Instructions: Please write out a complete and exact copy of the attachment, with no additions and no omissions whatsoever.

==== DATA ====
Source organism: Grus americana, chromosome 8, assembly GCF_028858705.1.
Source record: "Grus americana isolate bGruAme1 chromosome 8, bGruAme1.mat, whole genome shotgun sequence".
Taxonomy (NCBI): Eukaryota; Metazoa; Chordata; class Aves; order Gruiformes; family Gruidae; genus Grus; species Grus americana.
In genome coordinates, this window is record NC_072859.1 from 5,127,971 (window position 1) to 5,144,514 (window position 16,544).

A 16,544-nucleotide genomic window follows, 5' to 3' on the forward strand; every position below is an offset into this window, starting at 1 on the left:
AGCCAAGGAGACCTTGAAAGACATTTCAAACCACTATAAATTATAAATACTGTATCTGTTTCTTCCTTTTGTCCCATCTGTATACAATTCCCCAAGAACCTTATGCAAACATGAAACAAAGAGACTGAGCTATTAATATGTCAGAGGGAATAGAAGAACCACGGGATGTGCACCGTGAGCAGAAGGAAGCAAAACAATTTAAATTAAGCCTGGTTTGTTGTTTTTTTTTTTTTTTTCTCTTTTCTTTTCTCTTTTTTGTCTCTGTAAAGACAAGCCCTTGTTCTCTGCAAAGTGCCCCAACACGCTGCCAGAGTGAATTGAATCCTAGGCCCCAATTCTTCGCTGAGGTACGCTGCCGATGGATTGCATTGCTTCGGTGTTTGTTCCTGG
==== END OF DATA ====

Source organism: Grus americana, chromosome 8, assembly GCF_028858705.1.
Source record: "Grus americana isolate bGruAme1 chromosome 8, bGruAme1.mat, whole genome shotgun sequence".
Taxonomy (NCBI): Eukaryota; Metazoa; Chordata; class Aves; order Gruiformes; family Gruidae; genus Grus; species Grus americana.
In genome coordinates, this window is record NC_072859.1 from 5,127,971 (window position 1) to 5,144,514 (window position 16,544).

A 16,544-nucleotide genomic window follows, 5' to 3' on the forward strand; every position below is an offset into this window, starting at 1 on the left:
AGCCAAGGAGACCTTGAAAGACATTTCAAACCACTATAAATTATAAATACTGTATCTGTTTCTTCCTTTTGTCCCATCTGTATACAATTCCCCAAGAACCTTATGCAAACATGAAACAAAGAGACTGAGCTATTAATATGTCAGAGGGAATAGAAGAACCACGGGATGTGCACCGTGAGCAGAAGGAAGCAAAACAATTTAAATTAAGCCTGGTTTGTTGTTTTTTTTTTTTTTTTCTCTTTTCTTTTCTCTTTTTTGTCTCTGTAAAGACAAGCCCTTGTTCTCTGCAAAGTGCCCCAACACGCTGCCAGAGTGAATTGAATCCTAGGCCCCAATTCTTCGCTGAGGTACGCTGCCGATGGATTGCATTGCTTCGGTGTTTGTTCCTGG